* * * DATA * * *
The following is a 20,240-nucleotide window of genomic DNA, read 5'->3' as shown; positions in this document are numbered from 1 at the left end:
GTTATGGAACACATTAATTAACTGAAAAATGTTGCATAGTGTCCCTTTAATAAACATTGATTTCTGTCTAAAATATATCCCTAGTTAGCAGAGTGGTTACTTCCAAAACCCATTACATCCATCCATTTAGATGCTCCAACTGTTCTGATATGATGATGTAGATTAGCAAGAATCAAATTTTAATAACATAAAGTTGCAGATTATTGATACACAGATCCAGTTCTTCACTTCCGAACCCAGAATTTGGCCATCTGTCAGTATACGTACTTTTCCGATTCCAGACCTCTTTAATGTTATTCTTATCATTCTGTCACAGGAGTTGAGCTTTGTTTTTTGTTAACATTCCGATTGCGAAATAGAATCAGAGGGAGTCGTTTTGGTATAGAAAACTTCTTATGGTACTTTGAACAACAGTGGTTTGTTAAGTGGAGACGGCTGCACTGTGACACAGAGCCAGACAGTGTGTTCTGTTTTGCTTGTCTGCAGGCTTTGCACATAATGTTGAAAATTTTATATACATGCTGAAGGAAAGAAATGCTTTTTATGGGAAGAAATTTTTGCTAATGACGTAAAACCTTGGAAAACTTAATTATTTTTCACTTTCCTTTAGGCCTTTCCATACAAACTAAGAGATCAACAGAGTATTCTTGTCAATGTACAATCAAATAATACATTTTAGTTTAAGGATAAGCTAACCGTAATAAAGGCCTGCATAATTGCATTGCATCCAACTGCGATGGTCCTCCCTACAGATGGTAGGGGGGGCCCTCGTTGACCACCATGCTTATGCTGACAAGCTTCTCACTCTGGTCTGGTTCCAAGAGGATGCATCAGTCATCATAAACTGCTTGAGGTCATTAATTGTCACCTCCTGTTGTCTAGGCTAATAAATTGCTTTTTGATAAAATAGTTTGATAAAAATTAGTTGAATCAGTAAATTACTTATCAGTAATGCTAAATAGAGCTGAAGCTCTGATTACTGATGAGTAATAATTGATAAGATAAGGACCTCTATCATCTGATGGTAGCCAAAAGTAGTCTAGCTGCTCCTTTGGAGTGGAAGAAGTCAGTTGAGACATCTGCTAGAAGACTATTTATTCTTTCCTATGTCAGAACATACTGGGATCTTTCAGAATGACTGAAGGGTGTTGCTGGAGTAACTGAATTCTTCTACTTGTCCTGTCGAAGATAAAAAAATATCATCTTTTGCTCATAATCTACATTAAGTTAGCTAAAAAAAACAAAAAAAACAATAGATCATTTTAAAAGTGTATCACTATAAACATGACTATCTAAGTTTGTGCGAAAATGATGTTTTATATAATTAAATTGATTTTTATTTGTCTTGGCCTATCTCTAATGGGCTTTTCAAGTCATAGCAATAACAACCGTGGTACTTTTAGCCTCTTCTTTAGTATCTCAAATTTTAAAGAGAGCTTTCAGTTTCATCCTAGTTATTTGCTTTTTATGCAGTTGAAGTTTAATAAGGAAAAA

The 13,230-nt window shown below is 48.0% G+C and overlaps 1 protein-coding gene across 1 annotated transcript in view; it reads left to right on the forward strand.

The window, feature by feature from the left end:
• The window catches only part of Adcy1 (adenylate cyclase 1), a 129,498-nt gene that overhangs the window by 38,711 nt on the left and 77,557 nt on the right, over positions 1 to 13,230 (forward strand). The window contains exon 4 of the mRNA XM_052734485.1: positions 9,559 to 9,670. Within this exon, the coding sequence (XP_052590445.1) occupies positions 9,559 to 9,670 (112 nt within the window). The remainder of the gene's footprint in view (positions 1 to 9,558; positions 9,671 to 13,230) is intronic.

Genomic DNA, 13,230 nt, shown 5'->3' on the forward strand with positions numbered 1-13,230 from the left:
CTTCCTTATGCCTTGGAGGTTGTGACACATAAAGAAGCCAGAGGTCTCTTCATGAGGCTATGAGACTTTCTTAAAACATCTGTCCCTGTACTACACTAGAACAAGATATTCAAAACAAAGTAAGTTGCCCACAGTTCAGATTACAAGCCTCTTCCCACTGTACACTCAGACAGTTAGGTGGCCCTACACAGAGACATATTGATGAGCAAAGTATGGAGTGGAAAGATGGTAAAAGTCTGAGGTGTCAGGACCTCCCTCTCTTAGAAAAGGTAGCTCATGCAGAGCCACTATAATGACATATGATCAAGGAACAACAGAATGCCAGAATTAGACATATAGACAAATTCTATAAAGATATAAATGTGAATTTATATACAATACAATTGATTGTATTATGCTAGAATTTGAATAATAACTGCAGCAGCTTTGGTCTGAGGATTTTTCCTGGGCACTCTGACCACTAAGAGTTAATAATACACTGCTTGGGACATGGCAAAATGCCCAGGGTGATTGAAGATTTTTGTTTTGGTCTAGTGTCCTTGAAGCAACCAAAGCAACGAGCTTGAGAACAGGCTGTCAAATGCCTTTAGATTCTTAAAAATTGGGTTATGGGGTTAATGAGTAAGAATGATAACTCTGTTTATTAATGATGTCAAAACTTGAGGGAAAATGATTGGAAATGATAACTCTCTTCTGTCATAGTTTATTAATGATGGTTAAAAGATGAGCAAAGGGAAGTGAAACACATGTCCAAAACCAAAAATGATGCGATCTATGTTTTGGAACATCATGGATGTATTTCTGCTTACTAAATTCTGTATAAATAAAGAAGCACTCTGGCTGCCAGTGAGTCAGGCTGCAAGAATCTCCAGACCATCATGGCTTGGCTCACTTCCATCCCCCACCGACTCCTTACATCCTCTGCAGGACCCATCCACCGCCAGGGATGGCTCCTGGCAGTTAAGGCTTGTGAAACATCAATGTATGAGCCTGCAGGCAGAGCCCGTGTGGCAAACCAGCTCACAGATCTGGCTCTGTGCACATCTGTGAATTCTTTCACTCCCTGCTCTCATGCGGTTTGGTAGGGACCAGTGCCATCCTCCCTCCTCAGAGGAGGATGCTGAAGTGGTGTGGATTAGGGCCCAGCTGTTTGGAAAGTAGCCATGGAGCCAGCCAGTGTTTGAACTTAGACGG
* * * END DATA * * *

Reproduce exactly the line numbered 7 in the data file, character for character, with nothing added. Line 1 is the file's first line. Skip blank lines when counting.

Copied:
CTTCCTTATGCCTTGGAGGTTGTGACACATAAAGAAGCCAGAGGTCTCTTCATGAGGCTATGAGACTTTCTTAAAACATCTGTCCCTGTACTACACTAGAACAAGATATTCAAAACAAAGTAAGTTGCCCACAGTTCAGATTACAAGCCTCTTCCCACTGTACACTCAGACAGTTAGGTGGCCCTACACAGAGACATATTGATGAGCAAAGTATGGAGTGGAAAGATGGTAAAAGTCTGAGGTGTCAGGACCTCCCTCTCTTAGAAAAGGTAGCTCATGCAGAGCCACTATAATGACATATGATCAAGGAACAACAGAATGCCAGAATTAGACATATAGACAAATTCTATAAAGATATAAATGTGAATTTATATACAATACAATTGATTGTATTATGCTAGAATTTGAATAATAACTGCAGCAGCTTTGGTCTGAGGATTTTTCCTGGGCACTCTGACCACTAAGAGTTAATAATACACTGCTTGGGACATGGCAAAATGCCCAGGGTGATTGAAGATTTTTGTTTTGGTCTAGTGTCCTTGAAGCAACCAAAGCAACGAGCTTGAGAACAGGCTGTCAAATGCCTTTAGATTCTTAAAAATTGGGTTATGGGGTTAATGAGTAAGAATGATAACTCTGTTTATTAATGATGTCAAAACTTGAGGGAAAATGATTGGAAATGATAACTCTCTTCTGTCATAGTTTATTAATGATGGTTAAAAGATGAGCAAAGGGAAGTGAAACACATGTCCAAAACCAAAAATGATGCGATCTATGTTTTGGAACATCATGGATGTATTTCTGCTTACTAAATTCTGTATAAATAAAGAAGCACTCTGGCTGCCAGTGAGTCAGGCTGCAAGAATCTCCAGACCATCATGGCTTGGCTCACTTCCATCCCCCACCGACTCCTTACATCCTCTGCAGGACCCATCCACCGCCAGGGATGGCTCCTGGCAGTTAAGGCTTGTGAAACATCAATGTATGAGCCTGCAGGCAGAGCCCGTGTGGCAAACCAGCTCACAGATCTGGCTCTGTGCACATCTGTGAATTCTTTCACTCCCTGCTCTCATGCGGTTTGGTAGGGACCAGTGCCATCCTCCCTCCTCAGAGGAGGATGCTGAAGTGGTGTGGATTAGGGCCCAGCTGTTTGGAAAGTAGCCATGGAGCCAGCCAGTGTTTGAACTTAGACGG